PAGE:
Researchers from the University of Chinese Academy of Sciences have published a paper in Nature Communications describing an interesting take on continuous digital light processing (cDLP) 3D printing techniques.
While the technique is able to 3D print in a layerless fashion like other cDLP methods, it does so using only a single drop of photopolymer resin. Noting that an excess of resin is employed to 3D print objects via cDLP, the authors set out to devise a more materially efficient 3D printing process.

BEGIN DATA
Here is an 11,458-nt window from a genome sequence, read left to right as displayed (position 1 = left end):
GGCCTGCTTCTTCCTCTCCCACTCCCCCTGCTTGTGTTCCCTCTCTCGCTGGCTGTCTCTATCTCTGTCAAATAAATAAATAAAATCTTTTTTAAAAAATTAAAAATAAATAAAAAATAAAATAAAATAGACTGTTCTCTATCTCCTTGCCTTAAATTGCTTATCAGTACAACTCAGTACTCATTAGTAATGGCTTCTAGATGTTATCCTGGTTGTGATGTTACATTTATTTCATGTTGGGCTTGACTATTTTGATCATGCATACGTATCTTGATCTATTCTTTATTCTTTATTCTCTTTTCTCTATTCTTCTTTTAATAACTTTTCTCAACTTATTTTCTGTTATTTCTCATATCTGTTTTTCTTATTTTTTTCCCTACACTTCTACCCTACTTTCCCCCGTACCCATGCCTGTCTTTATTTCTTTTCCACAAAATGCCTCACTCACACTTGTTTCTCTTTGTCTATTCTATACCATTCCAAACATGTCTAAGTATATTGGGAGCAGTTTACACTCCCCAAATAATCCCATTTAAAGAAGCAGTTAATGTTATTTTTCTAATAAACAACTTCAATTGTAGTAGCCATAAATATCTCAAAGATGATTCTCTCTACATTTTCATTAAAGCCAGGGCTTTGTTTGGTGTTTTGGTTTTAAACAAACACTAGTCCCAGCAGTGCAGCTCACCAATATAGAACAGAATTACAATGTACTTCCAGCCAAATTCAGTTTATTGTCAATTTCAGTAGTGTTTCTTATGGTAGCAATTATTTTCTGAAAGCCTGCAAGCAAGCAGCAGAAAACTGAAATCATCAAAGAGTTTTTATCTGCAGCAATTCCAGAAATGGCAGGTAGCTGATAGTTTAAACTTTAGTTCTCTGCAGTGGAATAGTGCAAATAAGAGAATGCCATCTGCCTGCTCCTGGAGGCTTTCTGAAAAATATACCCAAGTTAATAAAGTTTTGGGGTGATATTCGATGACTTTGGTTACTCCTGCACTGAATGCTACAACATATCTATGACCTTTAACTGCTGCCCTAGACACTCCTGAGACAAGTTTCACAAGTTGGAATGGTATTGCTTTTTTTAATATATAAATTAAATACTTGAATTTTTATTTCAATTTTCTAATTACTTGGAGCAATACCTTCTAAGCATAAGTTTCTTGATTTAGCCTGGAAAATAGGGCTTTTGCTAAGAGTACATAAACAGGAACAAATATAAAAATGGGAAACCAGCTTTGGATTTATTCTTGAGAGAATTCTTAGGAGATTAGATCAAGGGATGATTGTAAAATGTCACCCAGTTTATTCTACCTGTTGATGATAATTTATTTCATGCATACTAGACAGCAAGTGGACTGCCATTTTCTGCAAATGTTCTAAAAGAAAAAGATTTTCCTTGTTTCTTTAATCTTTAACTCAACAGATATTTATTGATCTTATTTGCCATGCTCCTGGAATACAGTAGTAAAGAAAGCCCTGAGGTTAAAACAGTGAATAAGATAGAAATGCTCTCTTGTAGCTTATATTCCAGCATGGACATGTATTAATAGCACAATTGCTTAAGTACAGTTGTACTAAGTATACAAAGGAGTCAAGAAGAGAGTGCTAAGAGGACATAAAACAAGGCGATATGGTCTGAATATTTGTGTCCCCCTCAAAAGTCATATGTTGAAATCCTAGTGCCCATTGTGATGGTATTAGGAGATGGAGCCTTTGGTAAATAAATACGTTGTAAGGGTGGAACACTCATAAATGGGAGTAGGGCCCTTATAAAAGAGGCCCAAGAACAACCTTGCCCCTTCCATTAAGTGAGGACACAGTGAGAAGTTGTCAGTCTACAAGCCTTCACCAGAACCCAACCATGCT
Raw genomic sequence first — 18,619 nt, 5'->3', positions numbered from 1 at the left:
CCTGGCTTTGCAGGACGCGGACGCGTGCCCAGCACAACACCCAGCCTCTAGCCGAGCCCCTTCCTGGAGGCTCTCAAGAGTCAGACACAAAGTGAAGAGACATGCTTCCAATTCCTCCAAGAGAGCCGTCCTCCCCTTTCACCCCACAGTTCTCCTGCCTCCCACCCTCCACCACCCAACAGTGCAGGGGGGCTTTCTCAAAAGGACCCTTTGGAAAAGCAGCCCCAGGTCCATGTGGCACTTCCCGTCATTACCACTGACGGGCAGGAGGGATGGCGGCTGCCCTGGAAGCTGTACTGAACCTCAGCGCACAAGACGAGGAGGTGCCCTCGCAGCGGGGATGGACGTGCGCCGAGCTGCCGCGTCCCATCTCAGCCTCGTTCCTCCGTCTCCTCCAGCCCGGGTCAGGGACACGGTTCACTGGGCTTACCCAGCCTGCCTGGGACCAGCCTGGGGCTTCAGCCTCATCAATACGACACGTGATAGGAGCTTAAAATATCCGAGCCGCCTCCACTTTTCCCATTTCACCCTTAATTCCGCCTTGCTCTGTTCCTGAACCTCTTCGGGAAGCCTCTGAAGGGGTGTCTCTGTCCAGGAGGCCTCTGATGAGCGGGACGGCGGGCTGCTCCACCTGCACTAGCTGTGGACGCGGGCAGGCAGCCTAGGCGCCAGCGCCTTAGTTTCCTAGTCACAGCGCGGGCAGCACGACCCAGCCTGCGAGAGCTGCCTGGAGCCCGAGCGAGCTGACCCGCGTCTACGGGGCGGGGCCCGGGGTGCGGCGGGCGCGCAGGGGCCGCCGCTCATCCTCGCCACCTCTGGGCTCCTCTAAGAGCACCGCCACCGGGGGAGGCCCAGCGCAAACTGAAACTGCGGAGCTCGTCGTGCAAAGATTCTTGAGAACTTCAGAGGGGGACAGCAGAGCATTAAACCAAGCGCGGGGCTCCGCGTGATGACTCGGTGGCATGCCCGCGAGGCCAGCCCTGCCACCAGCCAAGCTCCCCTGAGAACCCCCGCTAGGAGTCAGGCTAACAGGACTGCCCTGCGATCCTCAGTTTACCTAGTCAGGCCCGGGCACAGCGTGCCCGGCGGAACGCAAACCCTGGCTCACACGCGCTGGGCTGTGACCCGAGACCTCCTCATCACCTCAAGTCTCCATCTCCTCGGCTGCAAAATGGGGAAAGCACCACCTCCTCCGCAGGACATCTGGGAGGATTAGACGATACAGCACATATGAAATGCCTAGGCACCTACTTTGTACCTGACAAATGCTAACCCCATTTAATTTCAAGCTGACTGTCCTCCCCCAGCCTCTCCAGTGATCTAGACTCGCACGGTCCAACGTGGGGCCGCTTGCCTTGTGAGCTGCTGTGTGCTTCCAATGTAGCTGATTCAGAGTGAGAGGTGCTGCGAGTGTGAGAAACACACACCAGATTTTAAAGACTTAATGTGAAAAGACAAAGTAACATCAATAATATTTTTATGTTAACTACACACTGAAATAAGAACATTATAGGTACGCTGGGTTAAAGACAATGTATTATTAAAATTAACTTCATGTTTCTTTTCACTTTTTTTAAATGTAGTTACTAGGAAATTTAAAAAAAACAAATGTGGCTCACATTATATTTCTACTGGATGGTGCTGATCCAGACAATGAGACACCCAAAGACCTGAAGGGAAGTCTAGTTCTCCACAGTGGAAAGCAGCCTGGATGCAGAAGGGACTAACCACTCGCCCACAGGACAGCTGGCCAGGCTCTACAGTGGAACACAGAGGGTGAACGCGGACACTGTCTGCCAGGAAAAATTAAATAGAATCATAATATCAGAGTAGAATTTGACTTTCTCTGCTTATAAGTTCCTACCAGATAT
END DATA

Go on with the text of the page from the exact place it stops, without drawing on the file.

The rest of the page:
The team pointed out that in cDLP, as well as traditional DLP and stereolithography, residual resin remains on printed parts, thus necessitating a washing step. Unnecessary resin used to fill the vat or that sticks to the final part not only results in wasted material, but it also limits print resolution and increases the cost. Inspired by lotus and pitcher plants that collect and drip spheres […]
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